The Spinster and the Prophet: Florence Deeks, H.G. Wells, and the Mystery of the Purloined Past
Winner of the UBC Medal for Biography and shortlisted for the Drainie-Taylor Biography Prize.
The prolific novelist and social prophet H.G. Wells had a way with words, and usually he had his way with women. That is, until he encountered the feisty Toronto spinster Florence Deeks. In 1925 Miss Deeks launched a $500,000 lawsuit against Wells, claiming that in an act of "literary piracy," Wells had somehow come to use her manuscript history of the world in the writing of his international bestseller The Outline of History , a work still in print today. Thus began one of the most sensational and extraordinary cases in Anglo-Canadian publishing and legal history.
In this riveting literary whodunit, A.B. McKillop unfolds the parallel stories of two Edwardian figures and the ambition to capture the sweep of history that possessed them both: H.G. Wells was the celebrated writer of autobiographical fiction and futuristic fantasy who, at the end of the Great War, preached the need for a global world order. Florence Deeks was a modest teacher and amateur student of history who intended to correct traditional scholarship's neglect by writing an account of civilization that stressed the contributions of women. Her manuscript was submitted to the venerable Macmillan Company in Canada but was rejected and never published. Wells's opus, completed in an astonishingly short period, was released by the same firm in North America the year following.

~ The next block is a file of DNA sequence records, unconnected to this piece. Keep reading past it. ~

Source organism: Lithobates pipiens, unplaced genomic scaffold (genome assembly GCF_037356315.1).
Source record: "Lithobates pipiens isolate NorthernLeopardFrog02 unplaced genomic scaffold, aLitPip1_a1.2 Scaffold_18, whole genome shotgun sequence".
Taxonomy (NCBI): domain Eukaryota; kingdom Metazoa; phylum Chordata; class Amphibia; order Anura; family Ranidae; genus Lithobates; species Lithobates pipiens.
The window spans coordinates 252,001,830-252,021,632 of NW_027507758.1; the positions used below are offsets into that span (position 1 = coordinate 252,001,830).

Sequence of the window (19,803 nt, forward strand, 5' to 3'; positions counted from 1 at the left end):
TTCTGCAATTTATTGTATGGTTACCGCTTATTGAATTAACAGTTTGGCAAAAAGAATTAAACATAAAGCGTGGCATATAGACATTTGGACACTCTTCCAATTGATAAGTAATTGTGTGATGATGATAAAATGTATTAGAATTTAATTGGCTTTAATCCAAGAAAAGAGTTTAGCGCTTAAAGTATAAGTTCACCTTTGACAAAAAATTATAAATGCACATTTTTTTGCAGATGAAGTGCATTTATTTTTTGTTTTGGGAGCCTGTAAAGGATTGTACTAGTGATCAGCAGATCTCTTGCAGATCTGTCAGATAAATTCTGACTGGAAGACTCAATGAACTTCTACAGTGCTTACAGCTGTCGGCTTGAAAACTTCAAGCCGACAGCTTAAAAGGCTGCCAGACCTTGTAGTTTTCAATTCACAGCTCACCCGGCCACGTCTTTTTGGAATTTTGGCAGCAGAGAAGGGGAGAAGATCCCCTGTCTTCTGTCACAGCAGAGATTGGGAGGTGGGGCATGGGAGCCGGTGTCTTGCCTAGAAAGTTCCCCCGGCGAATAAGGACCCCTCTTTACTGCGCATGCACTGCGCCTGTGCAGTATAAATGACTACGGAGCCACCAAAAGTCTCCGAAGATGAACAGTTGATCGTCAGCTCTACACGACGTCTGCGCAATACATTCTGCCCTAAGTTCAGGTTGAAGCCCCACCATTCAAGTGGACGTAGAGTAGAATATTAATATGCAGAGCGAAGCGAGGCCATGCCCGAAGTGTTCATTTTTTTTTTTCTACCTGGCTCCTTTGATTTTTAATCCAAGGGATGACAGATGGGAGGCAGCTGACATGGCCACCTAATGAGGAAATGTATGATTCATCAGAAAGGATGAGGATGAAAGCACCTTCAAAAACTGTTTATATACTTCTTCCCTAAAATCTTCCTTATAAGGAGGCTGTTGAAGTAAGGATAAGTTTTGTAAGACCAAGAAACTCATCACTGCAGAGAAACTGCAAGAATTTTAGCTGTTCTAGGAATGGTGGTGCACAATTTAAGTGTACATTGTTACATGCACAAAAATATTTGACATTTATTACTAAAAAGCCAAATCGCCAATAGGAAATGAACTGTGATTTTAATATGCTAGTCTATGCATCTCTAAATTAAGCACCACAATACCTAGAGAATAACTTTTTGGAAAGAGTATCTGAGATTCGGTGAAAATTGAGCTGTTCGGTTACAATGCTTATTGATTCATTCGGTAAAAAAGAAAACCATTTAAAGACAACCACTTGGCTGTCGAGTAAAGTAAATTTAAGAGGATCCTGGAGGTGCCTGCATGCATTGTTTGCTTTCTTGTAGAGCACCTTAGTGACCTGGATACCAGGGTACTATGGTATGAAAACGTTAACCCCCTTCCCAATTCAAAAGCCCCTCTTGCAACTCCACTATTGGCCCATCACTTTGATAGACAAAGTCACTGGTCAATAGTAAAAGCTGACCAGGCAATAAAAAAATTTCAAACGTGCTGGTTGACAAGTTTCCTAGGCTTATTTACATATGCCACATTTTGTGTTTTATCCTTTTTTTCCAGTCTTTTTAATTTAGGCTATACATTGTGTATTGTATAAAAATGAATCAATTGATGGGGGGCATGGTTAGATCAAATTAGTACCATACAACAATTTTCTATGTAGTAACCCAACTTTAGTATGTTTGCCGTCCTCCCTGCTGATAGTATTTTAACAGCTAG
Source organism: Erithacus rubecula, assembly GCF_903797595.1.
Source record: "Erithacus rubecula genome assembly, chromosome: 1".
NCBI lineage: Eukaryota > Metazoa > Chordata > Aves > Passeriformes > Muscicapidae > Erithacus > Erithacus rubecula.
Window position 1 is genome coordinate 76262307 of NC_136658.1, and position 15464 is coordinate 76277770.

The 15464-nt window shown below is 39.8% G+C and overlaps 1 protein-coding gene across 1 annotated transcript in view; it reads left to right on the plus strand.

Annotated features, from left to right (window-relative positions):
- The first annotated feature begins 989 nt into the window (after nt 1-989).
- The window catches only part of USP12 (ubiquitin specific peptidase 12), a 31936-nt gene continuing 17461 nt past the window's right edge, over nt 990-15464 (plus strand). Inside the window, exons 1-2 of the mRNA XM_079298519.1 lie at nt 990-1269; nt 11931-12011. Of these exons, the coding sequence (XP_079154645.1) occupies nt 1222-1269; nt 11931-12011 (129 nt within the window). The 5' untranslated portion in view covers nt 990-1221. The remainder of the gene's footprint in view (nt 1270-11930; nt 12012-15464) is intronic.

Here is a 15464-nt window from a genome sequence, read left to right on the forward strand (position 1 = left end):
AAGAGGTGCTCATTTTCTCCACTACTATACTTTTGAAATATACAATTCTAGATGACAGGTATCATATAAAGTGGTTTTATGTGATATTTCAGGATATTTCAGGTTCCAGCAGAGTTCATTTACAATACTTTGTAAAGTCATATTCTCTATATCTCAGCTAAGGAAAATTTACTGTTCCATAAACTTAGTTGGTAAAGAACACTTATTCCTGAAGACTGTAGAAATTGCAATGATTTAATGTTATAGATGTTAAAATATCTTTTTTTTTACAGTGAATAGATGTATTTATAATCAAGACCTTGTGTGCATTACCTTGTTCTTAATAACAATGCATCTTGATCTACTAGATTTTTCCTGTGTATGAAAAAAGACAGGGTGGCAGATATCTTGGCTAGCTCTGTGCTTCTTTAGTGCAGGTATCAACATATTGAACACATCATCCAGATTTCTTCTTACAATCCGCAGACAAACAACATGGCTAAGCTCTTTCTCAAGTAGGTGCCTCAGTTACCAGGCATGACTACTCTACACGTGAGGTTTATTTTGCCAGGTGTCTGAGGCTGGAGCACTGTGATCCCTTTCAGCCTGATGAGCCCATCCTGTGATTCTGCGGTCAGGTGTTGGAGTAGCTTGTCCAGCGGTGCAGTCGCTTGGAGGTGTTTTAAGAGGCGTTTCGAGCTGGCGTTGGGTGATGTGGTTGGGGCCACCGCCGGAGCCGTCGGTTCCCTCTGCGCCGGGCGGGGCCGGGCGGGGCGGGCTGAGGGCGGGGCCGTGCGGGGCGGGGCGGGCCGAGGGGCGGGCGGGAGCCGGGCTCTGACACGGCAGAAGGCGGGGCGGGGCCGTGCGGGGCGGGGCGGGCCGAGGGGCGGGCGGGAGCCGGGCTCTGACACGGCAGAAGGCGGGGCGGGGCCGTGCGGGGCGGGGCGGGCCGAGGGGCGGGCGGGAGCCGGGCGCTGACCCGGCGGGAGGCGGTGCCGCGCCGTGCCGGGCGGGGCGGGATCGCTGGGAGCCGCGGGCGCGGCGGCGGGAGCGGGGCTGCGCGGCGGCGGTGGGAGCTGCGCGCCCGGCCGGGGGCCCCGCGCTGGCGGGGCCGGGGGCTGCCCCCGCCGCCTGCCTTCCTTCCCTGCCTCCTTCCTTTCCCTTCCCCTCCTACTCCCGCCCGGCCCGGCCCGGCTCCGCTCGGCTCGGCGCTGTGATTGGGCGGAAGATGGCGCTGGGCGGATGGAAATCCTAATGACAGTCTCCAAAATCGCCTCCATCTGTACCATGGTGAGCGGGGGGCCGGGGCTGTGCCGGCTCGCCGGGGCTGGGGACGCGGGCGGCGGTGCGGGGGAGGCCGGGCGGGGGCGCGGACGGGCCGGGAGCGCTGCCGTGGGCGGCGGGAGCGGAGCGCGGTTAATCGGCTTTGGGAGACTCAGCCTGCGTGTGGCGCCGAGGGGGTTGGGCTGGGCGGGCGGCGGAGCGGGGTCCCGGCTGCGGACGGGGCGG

As the mystery deepens and new evidence is revealed, it seems that the verdict of the courts in Deeks vs Wells may not be that of history. The cast of characters is as intriguing as it is wide in Canada, the United States, and England: renowned publishers and editors, eminent lawyers and judges, leading journalists and all-seeing office secretaries. Not all, it turns out, merited their reputations.
Above all, the tale embraces the lives of the philandering Mr. Wells, his wife, and his mistresses, and the scarcely noted Miss Florence Deeks, her family, her life's work, and her search for justice.
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LibraryThing ReviewUser Review - rivkat - www.librarything.com
Florence Deeks spent years writing a history of the world focused on women’s role. H.G. Wells spent a couple of months writing a history of the world; when he wrote about women, it was disparagingly ... Read full review
LibraryThing ReviewUser Review - eenerd - LibraryThing
Interesting story, but McKillop is somewhat long-winded, and seems to make a great many inferences. Assumes a lot about Wells, Wells' wife and Florence Deeks. Read full review
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